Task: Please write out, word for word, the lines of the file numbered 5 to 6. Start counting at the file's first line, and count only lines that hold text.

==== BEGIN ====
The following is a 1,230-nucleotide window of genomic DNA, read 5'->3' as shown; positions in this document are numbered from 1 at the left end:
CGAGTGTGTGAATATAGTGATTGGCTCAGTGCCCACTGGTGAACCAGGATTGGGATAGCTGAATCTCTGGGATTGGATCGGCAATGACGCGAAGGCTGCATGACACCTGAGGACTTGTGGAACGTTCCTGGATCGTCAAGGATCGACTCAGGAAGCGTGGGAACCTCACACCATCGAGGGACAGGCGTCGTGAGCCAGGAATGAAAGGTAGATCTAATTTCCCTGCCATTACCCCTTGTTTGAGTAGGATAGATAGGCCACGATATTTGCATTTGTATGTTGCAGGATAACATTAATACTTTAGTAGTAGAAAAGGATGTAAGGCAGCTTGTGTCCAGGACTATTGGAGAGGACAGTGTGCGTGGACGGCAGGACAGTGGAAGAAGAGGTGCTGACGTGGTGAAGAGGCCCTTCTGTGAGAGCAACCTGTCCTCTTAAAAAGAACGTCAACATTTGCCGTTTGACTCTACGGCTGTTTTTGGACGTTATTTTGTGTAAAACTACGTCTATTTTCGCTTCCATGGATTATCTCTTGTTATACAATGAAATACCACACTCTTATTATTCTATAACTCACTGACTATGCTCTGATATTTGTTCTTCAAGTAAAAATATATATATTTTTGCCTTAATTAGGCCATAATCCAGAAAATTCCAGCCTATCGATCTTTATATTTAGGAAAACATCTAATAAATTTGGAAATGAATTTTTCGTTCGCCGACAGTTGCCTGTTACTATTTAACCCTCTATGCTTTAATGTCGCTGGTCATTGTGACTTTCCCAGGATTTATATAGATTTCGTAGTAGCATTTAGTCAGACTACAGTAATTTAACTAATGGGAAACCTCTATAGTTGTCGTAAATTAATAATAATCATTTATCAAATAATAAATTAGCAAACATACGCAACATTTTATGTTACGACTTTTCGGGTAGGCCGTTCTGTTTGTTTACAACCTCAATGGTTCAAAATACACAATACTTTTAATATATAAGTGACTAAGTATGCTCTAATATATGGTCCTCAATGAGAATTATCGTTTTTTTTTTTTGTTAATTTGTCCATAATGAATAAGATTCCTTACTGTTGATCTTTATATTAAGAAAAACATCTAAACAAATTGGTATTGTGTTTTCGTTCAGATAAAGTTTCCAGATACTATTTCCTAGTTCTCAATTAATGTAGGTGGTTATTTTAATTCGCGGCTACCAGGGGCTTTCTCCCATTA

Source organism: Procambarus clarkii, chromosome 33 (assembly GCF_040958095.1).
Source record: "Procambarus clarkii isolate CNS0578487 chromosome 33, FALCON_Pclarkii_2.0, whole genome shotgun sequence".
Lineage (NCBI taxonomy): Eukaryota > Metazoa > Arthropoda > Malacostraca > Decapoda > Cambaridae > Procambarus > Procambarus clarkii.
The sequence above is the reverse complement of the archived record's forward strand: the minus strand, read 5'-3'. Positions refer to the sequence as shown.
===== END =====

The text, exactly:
Lineage (NCBI taxonomy): Eukaryota > Metazoa > Arthropoda > Malacostraca > Decapoda > Cambaridae > Procambarus > Procambarus clarkii.
The sequence above is the reverse complement of the archived record's forward strand: the minus strand, read 5'-3'. Positions refer to the sequence as shown.